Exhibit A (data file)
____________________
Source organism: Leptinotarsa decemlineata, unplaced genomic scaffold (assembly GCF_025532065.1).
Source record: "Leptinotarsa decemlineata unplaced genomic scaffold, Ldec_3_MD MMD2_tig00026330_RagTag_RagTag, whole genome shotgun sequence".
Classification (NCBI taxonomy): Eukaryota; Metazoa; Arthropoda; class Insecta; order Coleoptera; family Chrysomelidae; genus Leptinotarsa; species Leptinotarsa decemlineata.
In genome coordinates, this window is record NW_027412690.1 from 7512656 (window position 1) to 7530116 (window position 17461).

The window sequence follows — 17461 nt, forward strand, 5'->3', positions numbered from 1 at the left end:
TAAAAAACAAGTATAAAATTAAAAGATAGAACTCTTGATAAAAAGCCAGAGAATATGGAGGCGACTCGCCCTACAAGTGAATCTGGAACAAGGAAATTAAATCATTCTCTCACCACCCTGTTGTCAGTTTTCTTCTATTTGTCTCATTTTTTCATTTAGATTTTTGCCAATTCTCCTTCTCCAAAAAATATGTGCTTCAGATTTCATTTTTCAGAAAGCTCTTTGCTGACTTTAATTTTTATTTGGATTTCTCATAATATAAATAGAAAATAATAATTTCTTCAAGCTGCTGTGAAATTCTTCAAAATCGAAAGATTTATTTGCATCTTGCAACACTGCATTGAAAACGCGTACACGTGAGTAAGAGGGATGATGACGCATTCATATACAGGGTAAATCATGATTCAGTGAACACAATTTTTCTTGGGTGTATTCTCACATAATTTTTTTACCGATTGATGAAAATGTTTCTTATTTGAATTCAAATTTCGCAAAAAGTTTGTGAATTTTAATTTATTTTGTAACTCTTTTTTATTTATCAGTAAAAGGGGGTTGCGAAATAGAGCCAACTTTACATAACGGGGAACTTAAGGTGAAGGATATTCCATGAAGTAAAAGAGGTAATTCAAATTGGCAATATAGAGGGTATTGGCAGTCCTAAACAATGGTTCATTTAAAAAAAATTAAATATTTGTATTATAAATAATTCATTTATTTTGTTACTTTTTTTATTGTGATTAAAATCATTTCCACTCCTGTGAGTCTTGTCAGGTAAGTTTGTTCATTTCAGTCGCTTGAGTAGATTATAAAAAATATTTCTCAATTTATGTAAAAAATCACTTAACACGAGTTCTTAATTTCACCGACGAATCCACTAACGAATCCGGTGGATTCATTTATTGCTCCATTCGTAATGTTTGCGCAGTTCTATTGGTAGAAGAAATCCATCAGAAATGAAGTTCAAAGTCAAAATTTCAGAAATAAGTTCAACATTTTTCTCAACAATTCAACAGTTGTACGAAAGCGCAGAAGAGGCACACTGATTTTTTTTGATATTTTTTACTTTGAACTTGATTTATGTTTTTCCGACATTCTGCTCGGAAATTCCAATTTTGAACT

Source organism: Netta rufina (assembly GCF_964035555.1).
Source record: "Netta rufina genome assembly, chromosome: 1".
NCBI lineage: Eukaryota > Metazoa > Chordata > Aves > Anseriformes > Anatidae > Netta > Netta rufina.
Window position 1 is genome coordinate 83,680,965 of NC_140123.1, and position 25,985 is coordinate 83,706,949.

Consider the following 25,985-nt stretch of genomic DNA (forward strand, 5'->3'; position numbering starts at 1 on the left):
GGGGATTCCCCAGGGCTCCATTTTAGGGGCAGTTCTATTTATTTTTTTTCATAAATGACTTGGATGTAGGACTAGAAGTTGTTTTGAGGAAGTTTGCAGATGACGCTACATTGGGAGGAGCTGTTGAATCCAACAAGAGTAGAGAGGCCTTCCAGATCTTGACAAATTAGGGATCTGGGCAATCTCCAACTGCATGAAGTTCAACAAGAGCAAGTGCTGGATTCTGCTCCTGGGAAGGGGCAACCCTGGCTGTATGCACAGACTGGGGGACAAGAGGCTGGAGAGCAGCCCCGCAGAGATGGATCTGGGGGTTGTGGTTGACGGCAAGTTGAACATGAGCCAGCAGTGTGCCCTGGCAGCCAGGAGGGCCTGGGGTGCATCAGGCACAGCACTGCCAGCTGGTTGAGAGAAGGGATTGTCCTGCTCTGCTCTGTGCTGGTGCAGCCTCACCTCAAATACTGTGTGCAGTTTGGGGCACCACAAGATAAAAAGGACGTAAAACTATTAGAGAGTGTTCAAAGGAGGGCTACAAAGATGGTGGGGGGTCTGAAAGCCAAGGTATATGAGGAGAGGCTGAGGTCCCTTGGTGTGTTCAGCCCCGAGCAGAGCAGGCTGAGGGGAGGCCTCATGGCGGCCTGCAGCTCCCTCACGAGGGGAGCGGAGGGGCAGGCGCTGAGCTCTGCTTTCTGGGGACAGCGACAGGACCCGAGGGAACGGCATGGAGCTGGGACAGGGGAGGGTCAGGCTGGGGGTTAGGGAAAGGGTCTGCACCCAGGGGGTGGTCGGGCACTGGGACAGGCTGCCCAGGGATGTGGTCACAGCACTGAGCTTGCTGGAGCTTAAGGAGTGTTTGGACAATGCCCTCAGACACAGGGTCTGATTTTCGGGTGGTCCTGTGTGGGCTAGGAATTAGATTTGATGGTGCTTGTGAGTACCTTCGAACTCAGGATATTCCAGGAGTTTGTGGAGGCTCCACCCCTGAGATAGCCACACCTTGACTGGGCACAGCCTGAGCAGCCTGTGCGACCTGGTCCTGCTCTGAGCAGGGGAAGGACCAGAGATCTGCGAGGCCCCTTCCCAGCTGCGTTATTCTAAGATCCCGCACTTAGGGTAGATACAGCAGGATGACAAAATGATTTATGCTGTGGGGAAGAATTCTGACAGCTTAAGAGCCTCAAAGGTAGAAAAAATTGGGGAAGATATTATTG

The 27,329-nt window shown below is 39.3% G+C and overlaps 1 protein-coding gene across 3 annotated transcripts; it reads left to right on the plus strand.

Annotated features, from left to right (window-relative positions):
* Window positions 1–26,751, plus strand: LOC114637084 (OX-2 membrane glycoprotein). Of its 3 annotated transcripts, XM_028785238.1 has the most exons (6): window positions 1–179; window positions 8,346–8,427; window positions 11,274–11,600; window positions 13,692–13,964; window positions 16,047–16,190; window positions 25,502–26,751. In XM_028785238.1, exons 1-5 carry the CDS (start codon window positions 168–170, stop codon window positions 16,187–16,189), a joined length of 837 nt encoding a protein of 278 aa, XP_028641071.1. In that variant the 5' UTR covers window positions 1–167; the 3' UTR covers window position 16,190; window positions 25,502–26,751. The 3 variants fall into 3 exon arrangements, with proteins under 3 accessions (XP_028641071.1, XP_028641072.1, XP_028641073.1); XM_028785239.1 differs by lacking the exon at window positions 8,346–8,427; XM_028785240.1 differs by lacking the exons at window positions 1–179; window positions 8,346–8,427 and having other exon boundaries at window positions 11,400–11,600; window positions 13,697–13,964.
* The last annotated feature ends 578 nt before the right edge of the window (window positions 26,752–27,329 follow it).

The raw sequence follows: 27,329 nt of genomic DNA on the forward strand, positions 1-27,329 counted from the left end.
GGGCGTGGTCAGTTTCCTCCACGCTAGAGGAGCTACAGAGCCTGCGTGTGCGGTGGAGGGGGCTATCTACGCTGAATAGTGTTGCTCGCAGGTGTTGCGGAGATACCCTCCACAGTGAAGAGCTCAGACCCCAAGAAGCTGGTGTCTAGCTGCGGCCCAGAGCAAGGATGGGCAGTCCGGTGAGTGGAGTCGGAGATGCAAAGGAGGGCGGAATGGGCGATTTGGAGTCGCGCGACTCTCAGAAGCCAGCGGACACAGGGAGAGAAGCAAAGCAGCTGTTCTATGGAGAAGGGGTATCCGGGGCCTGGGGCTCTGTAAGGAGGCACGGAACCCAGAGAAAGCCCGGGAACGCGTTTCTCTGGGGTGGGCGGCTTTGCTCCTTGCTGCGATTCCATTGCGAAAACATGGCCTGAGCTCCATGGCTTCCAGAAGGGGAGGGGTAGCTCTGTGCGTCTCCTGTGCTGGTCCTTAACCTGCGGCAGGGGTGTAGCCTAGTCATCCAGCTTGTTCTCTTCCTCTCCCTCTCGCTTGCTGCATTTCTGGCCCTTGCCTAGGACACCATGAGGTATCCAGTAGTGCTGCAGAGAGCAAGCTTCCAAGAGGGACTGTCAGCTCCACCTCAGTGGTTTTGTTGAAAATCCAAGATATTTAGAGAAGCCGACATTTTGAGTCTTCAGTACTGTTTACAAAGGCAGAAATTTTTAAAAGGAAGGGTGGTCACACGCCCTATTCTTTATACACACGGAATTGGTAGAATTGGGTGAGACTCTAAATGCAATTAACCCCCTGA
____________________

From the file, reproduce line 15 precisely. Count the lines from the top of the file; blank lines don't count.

* Window positions 1–26,751, plus strand: LOC114637084 (OX-2 membrane glycoprotein). Of its 3 annotated transcripts, XM_028785238.1 has the most exons (6): window positions 1–179; window positions 8,346–8,427; window positions 11,274–11,600; window positions 13,692–13,964; window positions 16,047–16,190; window positions 25,502–26,751. In XM_028785238.1, exons 1-5 carry the CDS (start codon window positions 168–170, stop codon window positions 16,187–16,189), a joined length of 837 nt encoding a protein of 278 aa, XP_028641071.1. In that variant the 5' UTR covers window positions 1–167; the 3' UTR covers window position 16,190; window positions 25,502–26,751. The 3 variants fall into 3 exon arrangements, with proteins under 3 accessions (XP_028641071.1, XP_028641072.1, XP_028641073.1); XM_028785239.1 differs by lacking the exon at window positions 8,346–8,427; XM_028785240.1 differs by lacking the exons at window positions 1–179; window positions 8,346–8,427 and having other exon boundaries at window positions 11,400–11,600; window positions 13,697–13,964.